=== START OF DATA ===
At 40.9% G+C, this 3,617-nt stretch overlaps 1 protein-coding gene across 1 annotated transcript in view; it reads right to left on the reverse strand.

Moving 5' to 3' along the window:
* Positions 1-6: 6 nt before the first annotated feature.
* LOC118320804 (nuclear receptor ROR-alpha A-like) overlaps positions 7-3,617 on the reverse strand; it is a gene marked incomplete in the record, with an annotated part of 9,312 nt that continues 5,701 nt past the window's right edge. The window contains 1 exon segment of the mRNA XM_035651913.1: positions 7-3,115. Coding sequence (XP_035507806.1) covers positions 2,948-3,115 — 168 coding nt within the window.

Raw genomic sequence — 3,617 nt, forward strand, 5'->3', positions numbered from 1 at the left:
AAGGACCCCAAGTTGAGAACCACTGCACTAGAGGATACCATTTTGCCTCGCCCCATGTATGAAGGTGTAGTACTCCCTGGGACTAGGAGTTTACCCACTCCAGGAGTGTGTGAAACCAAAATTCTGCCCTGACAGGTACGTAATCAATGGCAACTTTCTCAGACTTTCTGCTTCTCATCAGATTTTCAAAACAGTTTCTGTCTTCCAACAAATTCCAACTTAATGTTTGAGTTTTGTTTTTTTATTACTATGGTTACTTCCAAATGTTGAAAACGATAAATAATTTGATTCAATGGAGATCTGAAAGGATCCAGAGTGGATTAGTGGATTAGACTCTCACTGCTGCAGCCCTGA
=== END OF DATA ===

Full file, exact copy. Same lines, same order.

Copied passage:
At 40.9% G+C, this 3,617-nt stretch overlaps 1 protein-coding gene across 1 annotated transcript in view; it reads right to left on the reverse strand.

Moving 5' to 3' along the window:
* Positions 1-6: 6 nt before the first annotated feature.
* LOC118320804 (nuclear receptor ROR-alpha A-like) overlaps positions 7-3,617 on the reverse strand; it is a gene marked incomplete in the record, with an annotated part of 9,312 nt that continues 5,701 nt past the window's right edge. The window contains 1 exon segment of the mRNA XM_035651913.1: positions 7-3,115. Coding sequence (XP_035507806.1) covers positions 2,948-3,115 — 168 coding nt within the window.

Raw genomic sequence — 3,617 nt, forward strand, 5'->3', positions numbered from 1 at the left:
AAGGACCCCAAGTTGAGAACCACTGCACTAGAGGATACCATTTTGCCTCGCCCCATGTATGAAGGTGTAGTACTCCCTGGGACTAGGAGTTTACCCACTCCAGGAGTGTGTGAAACCAAAATTCTGCCCTGACAGGTACGTAATCAATGGCAACTTTCTCAGACTTTCTGCTTCTCATCAGATTTTCAAAACAGTTTCTGTCTTCCAACAAATTCCAACTTAATGTTTGAGTTTTGTTTTTTTATTACTATGGTTACTTCCAAATGTTGAAAACGATAAATAATTTGATTCAATGGAGATCTGAAAGGATCCAGAGTGGATTAGTGGATTAGACTCTCACTGCTGCAGCCCTGA